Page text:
Universal basic income: a way through the storm?
Södertörn University & University of Bath
University of Bath
Duke University & openDemocracy
Self Employed Women’s Association
This debate was financially supported by a grant from Humanity United.
Exploited workers – including those labelled by authorities as ‘victims of trafficking’ or as ‘modern slaves’ – typically consent to the work that they do, however abusive or unpleasant, because it represents the best or only option they have of making the money they need. This has been shown in Africa, Asia, Latin America, Europe and North America.
This begs the question: if we really want to end ‘modern slavery’, and indeed if we’re serious about protecting people from all forms of exploitation, then why not ensure that everyone always has a minimum amount of money in their pocket such that they can say no to bad work?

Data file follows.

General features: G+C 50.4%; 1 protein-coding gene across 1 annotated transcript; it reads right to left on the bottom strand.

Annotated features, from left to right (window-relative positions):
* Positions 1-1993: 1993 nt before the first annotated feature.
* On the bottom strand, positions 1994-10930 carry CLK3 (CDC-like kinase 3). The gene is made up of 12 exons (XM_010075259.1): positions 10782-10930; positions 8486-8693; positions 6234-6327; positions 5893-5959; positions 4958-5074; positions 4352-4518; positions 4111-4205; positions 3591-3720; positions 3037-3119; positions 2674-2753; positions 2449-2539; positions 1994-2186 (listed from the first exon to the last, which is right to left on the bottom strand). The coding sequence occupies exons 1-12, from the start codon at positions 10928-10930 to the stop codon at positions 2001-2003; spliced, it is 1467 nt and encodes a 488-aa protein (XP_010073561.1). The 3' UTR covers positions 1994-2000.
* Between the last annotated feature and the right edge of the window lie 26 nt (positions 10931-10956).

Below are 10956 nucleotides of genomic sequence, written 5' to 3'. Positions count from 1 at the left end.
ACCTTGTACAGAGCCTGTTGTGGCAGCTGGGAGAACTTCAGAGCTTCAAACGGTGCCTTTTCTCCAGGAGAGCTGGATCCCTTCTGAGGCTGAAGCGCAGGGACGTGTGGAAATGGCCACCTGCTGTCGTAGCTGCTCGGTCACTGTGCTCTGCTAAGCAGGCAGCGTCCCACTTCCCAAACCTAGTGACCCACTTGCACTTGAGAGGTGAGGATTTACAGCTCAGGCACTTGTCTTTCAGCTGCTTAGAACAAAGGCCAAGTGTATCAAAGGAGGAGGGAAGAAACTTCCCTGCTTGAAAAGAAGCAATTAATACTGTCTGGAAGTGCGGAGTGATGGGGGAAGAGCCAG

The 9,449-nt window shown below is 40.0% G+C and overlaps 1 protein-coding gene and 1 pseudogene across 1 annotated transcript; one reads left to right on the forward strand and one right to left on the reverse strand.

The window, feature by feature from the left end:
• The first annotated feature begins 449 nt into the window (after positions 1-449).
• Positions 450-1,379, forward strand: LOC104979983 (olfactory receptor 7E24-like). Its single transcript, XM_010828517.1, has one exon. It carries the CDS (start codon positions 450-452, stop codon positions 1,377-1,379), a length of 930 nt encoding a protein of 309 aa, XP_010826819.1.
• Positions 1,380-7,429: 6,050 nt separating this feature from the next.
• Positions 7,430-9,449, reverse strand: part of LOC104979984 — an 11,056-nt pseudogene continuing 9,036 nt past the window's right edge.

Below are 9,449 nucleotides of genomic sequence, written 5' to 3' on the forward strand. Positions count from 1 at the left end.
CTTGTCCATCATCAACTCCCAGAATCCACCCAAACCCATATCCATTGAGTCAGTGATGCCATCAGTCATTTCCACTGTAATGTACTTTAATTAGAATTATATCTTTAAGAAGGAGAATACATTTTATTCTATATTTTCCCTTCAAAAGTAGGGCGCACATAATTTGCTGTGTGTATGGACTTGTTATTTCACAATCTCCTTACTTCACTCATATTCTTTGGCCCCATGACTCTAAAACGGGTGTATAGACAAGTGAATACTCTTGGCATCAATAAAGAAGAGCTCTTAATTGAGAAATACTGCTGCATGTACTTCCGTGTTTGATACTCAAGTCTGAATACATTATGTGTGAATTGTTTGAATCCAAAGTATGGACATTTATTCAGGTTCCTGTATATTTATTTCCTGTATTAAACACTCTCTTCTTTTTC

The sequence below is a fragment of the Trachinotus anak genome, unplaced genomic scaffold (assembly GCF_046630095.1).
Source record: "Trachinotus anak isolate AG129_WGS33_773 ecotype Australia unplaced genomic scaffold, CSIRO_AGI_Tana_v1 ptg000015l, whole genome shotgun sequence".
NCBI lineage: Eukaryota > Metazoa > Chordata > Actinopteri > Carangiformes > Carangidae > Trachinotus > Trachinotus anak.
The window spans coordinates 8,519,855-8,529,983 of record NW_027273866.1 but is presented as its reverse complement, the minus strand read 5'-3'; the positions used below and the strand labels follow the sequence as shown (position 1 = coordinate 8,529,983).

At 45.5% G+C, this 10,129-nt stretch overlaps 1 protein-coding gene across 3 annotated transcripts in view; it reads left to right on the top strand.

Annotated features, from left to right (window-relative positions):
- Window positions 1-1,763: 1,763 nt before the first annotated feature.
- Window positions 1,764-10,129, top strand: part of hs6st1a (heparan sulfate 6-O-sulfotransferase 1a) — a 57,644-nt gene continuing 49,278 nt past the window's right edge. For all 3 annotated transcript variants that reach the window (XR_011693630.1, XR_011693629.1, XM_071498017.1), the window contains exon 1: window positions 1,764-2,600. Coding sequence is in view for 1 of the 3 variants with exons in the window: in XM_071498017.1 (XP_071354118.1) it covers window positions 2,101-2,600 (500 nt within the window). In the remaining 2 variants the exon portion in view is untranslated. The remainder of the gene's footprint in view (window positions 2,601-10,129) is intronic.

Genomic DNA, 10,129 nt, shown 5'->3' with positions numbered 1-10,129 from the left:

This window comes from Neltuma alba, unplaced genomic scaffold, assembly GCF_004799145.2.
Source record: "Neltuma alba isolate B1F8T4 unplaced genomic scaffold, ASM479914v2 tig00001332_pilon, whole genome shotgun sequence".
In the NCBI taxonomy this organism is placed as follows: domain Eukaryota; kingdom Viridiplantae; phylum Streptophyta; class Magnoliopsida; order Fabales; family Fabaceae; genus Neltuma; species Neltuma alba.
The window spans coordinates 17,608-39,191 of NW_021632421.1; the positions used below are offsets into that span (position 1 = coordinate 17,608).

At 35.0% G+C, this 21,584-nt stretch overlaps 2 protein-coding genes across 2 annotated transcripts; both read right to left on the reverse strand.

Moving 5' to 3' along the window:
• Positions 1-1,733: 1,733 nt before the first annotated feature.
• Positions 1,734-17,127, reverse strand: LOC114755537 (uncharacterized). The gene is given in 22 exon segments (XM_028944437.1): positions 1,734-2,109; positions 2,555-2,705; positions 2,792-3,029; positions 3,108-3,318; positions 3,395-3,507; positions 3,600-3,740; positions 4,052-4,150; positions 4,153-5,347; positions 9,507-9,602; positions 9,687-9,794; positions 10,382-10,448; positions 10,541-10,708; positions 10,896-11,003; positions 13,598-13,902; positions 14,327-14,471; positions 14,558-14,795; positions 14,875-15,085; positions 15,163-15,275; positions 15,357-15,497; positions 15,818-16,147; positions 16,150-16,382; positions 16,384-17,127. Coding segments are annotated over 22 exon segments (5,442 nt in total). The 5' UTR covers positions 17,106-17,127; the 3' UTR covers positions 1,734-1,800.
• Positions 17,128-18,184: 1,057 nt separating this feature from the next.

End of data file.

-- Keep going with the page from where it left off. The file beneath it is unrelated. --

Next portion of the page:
This isn’t a rhetorical question. Social protection scholars have long made the case that we should ‘just give money to the poor’ if we want to help them, and that doing so is cheaper, more effective and more humane than traditional policies which are costly, complicated and often regressively conditional. Basic income advocates say the same things. A basic income is defined as a regular cash payment delivered unconditionally and individually to all people. Think of it as a small salary just for being human. It won’t make you rich but it should keep you alive in a world where you need money to survive.
In order to explore this question, Beyond Trafficking and Slavery has brought together a series of experts, scholars and activists to reflect on the question: What role could basic income play in the fight against unfree labour?
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